Fox Business Network, which had been the lone remaining international media partner participating in this year's Future Investment Initiative in Saudi Arabia, dropped out of the event on Thursday.
The move came just hours after Treasury Secretary Steve Mnuchin announced he would no longer attend the conference. Until then, for more than a week, Fox Business Network had said its participation in a high-profile summit in Saudi Arabia next week was "under reveiew."
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All of the other international news outlets that had agreed to sponsor the event in Riyadh — CNN, The New York Times, Bloomberg, The Financial Times, CNBC and Nikkei — pulled out by last weekend, following the disappearance and apparent murder of Washington Post columnist Jamal Khashoggi.
Hosted by Saudi Crown Prince Mohammed bin Salman and scheduled to begin on October 23, the event is designed to showcase the prince's Vision 2030 plan to break the country's dependence on oil.
Fox anchor Maria Bartiromo, who interviewed bin Salman on stage last year, had been scheduled to appear. The network said in a statement on Thursday that it will "continue to seek an interview with Crown Prince Mohammed bin Salman" at this year's event.
The network's relationship with the crown prince goes beyond an anchor interview. Fox chief Rupert Murdoch hosted him in March for a dinner in California, along with business and media A-listers like Disney's Bob Iger. On that same American tour, the prince also met with major business figures like Michael Bloomberg, Jeff Bezos and Tim Cook.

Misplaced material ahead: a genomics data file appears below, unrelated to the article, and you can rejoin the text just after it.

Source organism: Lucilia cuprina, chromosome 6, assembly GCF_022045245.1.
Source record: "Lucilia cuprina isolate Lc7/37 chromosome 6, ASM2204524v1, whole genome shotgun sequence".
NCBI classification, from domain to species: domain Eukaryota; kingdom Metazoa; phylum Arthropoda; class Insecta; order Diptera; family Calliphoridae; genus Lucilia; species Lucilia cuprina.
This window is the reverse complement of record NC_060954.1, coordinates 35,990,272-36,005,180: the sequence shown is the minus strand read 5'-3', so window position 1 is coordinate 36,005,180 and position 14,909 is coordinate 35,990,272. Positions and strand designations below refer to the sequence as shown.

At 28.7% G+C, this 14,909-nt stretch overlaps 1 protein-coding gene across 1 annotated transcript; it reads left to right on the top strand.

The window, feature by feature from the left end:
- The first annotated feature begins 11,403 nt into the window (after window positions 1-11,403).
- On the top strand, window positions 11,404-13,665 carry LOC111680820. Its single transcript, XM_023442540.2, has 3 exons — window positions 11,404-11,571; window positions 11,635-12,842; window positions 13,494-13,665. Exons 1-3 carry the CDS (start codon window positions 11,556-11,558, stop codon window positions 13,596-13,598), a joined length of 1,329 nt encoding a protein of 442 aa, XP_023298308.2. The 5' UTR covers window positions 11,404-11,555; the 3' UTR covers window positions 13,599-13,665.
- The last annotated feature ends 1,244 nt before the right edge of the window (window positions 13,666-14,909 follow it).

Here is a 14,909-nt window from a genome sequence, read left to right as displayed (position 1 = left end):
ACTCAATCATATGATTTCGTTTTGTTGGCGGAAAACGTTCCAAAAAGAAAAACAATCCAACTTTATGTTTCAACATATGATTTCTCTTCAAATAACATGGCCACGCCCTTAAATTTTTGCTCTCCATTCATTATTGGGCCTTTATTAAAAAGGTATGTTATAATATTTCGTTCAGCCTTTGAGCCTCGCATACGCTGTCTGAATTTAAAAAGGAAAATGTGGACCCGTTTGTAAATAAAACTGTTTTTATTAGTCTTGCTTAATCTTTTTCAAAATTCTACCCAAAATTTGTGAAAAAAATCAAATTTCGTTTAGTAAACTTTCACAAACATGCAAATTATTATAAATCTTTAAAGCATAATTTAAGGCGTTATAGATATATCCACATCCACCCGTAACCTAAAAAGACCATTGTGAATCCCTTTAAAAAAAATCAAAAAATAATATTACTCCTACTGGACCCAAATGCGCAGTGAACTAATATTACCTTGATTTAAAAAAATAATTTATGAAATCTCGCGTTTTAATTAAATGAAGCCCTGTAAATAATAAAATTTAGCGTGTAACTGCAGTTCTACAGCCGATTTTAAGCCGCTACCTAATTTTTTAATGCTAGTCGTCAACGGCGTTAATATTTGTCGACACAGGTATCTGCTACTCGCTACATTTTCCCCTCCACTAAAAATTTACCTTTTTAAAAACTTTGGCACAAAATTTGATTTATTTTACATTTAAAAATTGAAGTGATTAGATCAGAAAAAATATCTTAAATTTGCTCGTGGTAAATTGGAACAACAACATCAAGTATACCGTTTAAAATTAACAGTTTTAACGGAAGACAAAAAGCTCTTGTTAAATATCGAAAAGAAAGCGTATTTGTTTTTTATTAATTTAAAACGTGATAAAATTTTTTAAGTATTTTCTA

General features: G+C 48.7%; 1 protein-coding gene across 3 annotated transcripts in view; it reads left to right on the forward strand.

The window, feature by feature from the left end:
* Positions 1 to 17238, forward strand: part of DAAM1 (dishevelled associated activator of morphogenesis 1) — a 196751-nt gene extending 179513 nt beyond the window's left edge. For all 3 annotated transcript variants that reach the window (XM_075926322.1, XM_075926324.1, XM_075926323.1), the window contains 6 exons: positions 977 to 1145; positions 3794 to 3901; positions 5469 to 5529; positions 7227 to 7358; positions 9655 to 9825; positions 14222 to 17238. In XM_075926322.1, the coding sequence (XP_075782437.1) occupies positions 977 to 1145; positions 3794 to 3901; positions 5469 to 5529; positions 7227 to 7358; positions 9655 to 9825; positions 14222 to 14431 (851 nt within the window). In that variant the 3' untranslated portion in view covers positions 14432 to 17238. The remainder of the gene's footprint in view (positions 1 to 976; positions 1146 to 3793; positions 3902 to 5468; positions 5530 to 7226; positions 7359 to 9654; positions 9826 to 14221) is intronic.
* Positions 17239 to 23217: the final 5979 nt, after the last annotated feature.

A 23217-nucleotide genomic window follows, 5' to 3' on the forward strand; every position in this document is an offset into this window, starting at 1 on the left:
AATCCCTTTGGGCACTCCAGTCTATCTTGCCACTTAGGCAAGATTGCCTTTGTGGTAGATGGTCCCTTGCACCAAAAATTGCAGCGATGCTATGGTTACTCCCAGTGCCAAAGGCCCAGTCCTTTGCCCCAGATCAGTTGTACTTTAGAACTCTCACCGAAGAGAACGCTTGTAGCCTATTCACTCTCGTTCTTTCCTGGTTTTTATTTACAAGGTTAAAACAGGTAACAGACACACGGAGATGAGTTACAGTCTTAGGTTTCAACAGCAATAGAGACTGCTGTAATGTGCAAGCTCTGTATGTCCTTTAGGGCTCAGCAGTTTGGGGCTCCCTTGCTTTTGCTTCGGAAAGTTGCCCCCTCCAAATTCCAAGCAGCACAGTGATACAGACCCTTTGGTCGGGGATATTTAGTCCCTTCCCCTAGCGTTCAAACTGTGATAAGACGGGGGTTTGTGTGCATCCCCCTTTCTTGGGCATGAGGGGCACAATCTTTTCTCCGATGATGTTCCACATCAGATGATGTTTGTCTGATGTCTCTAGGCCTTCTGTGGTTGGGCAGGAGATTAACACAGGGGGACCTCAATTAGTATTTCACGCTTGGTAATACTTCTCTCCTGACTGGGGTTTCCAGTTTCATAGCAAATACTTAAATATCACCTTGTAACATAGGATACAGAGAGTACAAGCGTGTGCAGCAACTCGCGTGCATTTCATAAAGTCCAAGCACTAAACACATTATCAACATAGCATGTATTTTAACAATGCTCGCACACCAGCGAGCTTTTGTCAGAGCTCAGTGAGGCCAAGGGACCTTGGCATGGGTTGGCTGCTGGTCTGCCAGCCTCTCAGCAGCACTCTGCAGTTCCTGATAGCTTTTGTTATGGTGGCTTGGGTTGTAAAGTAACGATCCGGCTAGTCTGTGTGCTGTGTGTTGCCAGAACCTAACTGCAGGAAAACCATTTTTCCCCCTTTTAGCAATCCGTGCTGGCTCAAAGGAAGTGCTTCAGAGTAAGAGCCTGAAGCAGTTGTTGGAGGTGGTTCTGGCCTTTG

On air, Fox Business Network has been covering the Khashoggi situation in the same way as any other news outlet. Anchors and guests have noted the complexities in the relationship between the United States, Saudi Arabia, and Turkey, asking questions about how to believe the information coming from Turkey considering the country's own track record of stamping out an independent press and political dissidents.
Bartiromo said on Tuesday the Khashoggi incident "flies right in the face of this expectation" that bin Salman was modernizing Saudi Arabia.
"We do business and partnerships with other amoral people across the world. Let's not forget that," she said during her morning program. "But, at the same time, this was a real disappointment because this was our last hope of any stability in the Middle East to fight back on the terrorists in Iran."
Still, the network remained as the last holdout. And before Fox Business announced on Thursday that it was bailing on the event, Fox staffers, speaking with CNN Business on the condition of anonymity said they were disappointed that the network was still involved in the conference.
"It's unreal, but not surprising," one senior Fox employee said. "This is a company that puts ratings and profit above all else."
Another Fox staffer told CNN Business, "They are not going to do anything that puts them at odds with the White House so they can keep getting access. But keeping their heads in the sand just isn't sustainable."
Media organizations often participate in conferences around the world, lending their high-profile talent as moderators for panels and discussions. Sometimes the conferences can result in lucrative partnership for the companies, while providing what can be important platforms and sourcing opportunities for the reporters.